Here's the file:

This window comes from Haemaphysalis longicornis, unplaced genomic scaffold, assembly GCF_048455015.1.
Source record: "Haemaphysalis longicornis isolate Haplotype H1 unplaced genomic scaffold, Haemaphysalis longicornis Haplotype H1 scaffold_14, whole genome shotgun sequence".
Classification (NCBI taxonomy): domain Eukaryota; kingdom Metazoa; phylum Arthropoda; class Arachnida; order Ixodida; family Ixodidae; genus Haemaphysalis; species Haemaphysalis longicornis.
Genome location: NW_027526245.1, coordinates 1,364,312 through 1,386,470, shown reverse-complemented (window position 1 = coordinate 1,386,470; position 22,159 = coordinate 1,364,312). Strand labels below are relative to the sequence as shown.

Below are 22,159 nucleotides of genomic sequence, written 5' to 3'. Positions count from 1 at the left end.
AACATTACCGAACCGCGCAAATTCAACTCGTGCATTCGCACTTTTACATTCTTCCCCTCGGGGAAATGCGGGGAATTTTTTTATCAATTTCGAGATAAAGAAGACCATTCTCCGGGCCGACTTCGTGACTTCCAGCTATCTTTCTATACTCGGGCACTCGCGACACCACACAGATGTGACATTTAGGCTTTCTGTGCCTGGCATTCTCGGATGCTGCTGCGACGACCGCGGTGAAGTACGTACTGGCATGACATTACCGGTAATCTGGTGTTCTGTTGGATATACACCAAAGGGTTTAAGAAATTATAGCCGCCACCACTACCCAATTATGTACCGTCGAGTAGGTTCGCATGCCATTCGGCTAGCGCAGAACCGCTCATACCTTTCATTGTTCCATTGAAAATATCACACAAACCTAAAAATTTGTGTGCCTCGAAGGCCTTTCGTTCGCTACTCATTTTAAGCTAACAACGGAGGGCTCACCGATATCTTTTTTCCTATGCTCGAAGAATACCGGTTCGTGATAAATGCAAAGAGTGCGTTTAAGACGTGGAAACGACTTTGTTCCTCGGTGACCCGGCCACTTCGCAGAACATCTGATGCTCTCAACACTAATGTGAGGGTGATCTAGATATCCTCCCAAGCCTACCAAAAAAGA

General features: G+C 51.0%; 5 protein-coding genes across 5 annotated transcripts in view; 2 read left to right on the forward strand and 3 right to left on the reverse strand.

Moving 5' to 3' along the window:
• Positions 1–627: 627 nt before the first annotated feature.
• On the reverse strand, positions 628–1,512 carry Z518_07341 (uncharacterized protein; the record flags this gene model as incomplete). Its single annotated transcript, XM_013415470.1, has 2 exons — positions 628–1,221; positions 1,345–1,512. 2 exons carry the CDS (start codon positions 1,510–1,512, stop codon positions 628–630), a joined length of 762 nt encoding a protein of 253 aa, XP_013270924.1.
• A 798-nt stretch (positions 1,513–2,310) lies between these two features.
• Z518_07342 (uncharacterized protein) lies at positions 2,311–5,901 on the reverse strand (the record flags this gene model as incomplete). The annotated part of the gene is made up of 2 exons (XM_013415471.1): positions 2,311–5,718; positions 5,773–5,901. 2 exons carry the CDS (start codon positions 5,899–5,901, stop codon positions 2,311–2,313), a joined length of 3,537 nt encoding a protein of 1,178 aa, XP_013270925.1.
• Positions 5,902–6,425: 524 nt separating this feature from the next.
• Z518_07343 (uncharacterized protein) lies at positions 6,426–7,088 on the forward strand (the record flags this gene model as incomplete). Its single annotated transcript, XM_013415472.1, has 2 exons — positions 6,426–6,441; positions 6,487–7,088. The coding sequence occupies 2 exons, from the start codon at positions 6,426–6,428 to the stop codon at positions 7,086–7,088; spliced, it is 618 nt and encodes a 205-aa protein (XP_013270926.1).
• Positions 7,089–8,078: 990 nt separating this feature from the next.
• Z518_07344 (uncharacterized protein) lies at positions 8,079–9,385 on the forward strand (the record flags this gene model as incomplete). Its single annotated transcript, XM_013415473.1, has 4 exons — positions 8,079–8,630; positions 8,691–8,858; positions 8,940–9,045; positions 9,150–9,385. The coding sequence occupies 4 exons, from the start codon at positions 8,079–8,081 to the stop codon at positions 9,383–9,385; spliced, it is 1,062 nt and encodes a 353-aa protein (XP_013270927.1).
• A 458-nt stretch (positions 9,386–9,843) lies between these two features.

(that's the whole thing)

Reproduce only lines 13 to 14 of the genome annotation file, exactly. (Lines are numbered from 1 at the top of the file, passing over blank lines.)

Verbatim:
• Positions 5,902–6,425: 524 nt separating this feature from the next.
• Z518_07343 (uncharacterized protein) lies at positions 6,426–7,088 on the forward strand (the record flags this gene model as incomplete). Its single annotated transcript, XM_013415472.1, has 2 exons — positions 6,426–6,441; positions 6,487–7,088. The coding sequence occupies 2 exons, from the start codon at positions 6,426–6,428 to the stop codon at positions 7,086–7,088; spliced, it is 618 nt and encodes a 205-aa protein (XP_013270926.1).